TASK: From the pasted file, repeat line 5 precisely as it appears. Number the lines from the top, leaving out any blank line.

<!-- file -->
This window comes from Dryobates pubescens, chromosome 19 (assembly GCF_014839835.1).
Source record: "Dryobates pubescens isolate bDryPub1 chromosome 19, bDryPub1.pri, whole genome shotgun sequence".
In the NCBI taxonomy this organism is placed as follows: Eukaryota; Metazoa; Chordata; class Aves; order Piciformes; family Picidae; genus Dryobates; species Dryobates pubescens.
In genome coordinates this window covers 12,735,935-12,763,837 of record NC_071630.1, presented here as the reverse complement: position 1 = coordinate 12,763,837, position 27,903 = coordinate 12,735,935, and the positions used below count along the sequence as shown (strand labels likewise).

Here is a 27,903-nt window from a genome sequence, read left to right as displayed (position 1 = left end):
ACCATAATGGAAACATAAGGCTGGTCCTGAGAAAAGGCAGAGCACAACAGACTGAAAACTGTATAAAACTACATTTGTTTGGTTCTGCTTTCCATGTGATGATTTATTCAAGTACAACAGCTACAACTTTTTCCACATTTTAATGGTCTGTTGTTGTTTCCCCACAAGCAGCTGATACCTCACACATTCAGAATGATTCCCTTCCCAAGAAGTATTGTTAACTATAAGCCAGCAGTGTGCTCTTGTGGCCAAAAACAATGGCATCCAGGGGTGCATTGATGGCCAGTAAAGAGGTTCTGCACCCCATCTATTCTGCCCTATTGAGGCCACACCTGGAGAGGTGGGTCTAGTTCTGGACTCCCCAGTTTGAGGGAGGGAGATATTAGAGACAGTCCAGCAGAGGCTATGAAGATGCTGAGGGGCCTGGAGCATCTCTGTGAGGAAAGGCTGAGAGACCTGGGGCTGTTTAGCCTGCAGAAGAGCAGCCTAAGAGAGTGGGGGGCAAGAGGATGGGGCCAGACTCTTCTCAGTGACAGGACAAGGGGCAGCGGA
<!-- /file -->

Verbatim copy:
Here is a 27,903-nt window from a genome sequence, read left to right as displayed (position 1 = left end):